Director William Friedkin has made a career out not being pigeonholed into a genre. I am sure that was not an easy task when you are behind such a classic as The Exorcist. Still, when you see other films like The French Connection, Cruising, Blue Chips, and Bug and you will see evidence of a man who won’t be stuck in a corner, a man who wants to tell stories no matter where they come from. Rather than play it safe, he looks for new worlds to play in, new stories to tell. His latest film, Killer Joe, is another step in that search for stories, offering up a playground of rednecks, killers, murder, and black comedy.
Killer Joe is a strange movie, a Southern-fried tale of revenge, murder, and weirdness. It is a spellbinding concoction that feels a like a mash up of Quentin Tarantino and the Coen Brothers. Even with all those adjectives, Killer Joe is also a straightforward tale that takes its time to setting up its characters before letting the weird set in and getting a full head of steam behind it. It is kind of like running downhill and trying to stop, it does not end well.
The film opens with Chris (Emile Hirsch) banging on the door of his father’s trailer in the middle of the night in a rainstorm. After being let in he tells his father, Ansel (Thomas Haden Church), that he is in trouble. He has been kicked out of his mother’s house and is in deep with a local drug boss. Fortunately, the none too bright boy has hatched a plan to save his hide.
Chris and his father set out to hire Killer Joe (Matthew McConaughey), a creepy local detective who moonlights as an assassin. The big idea is to kill Chris’s mother for the insurance money, whose beneficiary just happens to be his younger sister, the naive Dotty (Juno Temple). The payout would be enough to pay Joe, get Chris right with the drug boss and have a little to spare.
Now, this dysfunctional family does not exactly possess great intelligence. To that end, it is not a stretch to realize that things are going to go wrong. Problems crop up pretty quick as they do not have the money for Joe’s up front fee. In lieu of said money, Chris offers Dotty as a retainer. It is an offer Joe cannot refuse.
That is about as far as I will take the description. It is certainly told in a straightforward fashion,so you can probably guess where the plot is going. Still, even knowing how the plot will go, what makes this movie worthy of your attention is the what. What happens is what makes this movie pretty darn interesting. It is a movie to watch if only to see what happens. You may know how it will end, but you need to see how it gets there.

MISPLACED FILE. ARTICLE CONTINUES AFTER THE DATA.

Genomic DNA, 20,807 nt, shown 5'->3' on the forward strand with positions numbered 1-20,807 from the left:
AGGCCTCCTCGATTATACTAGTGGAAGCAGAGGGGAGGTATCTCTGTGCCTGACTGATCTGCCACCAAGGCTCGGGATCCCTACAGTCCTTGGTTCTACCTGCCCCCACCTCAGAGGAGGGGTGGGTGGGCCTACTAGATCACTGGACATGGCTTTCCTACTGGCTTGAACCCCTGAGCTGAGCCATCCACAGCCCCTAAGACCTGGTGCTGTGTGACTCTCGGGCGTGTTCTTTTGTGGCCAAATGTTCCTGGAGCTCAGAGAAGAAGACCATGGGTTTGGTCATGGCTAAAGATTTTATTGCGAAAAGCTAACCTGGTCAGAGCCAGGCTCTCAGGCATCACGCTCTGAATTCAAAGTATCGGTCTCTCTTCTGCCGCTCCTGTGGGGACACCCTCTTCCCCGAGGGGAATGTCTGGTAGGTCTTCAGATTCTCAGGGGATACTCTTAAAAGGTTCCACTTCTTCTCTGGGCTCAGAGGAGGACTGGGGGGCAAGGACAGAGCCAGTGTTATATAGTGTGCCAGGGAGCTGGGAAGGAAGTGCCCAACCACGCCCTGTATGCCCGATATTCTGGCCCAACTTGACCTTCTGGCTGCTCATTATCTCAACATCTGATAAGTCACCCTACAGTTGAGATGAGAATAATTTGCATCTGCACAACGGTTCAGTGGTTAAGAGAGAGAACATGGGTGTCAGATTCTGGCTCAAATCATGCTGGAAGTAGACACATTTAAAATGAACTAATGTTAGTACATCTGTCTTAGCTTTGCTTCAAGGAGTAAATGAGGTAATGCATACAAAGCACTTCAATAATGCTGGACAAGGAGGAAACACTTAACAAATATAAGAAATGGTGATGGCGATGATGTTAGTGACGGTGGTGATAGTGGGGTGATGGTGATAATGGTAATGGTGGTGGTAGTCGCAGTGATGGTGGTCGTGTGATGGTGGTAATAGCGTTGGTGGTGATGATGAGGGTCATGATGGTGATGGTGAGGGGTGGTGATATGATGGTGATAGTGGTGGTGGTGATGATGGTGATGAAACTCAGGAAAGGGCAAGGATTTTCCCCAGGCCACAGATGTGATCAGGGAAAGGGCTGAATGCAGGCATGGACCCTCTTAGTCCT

Killer Joe will leave a mark whether you love it or hate it. I watched, wondering how the murder for insurance will play out, but then something happened. I was blindsided by the maniacal direction it turns toward. I was unprepared for the darkly comic and disturbing depravity that bubbled to the surface as the climax approached.
The performances really help sell the downward spiral that everyone goes down. Matthew McConaughey delivers a charismatic performance as Joe, always in control, always self assured, and more than a bit menacing. Juno Temple delivers a subtle, brave performance that is sort of the lynchpin for everything that happens. Not to be forgotten is Gina Gershon who really goes all out as Chris’s stepmom.
Audio/Video. The film is presented in a ratio of 1.85:1. The film looks pretty good in this high definition transfer. Close ups provide a great level of detail, although many of the interior shots a deal softer, then there are the outdoor shots, which sizzle in a bright Texas sun. Director William Friedkin speaks of some of the choices during the commentary, noting that some shots were not completely clear and other faults, he explains they are there because he liked the takes. Interesting choice and I like that he puts the content over the style. Still, this is a nice looking transfer with no serious issues.
Audio is a DTS-HD Master Audio 5.1 track. It is a really good track that is quiet with good fidelity throughout, with moments where the surrounds put you right in the film with a sounds that you do not necessarily expect. This is something else spoken about by Friedkin during the commentary, where he adds found sounds to the track, adding another level of authenticity. This is a nice soundtrack.
- Commentary. The track features William Friedkin and he talks about the movie, his introduction to writer Tracy Letts and their work on Bug, the performances, technical aspects, and all sorts of other topics. It is well worth a listen.
- Southern Fried Hospitality: From Stage to Screen. This featurette discusses the adaptation between mediums. There are also interviews with the cast about being on set and developing their characters.
- SXSW Q and A with the Cast. This is a session with primary cast following a screening of the film.
- SXSW Intro by William Friedkin. This was a piped in intro to the film from Friedkin from Vienna.
- “White Trash” Red Band Trailer.
Bottomline. This is a fascinating film filled with characters I never hope to meet. It is one of those weird movies that I like but am not sure how much. I tell you, that last act is one for the ages, regardless of your feelings for the rest of the film, this will be the bit that sticks in your mind. William Friedkin speaks in his commentary about his desire to elicit an emotional reaction from you with his movies, that finale will do just that. See this movie.
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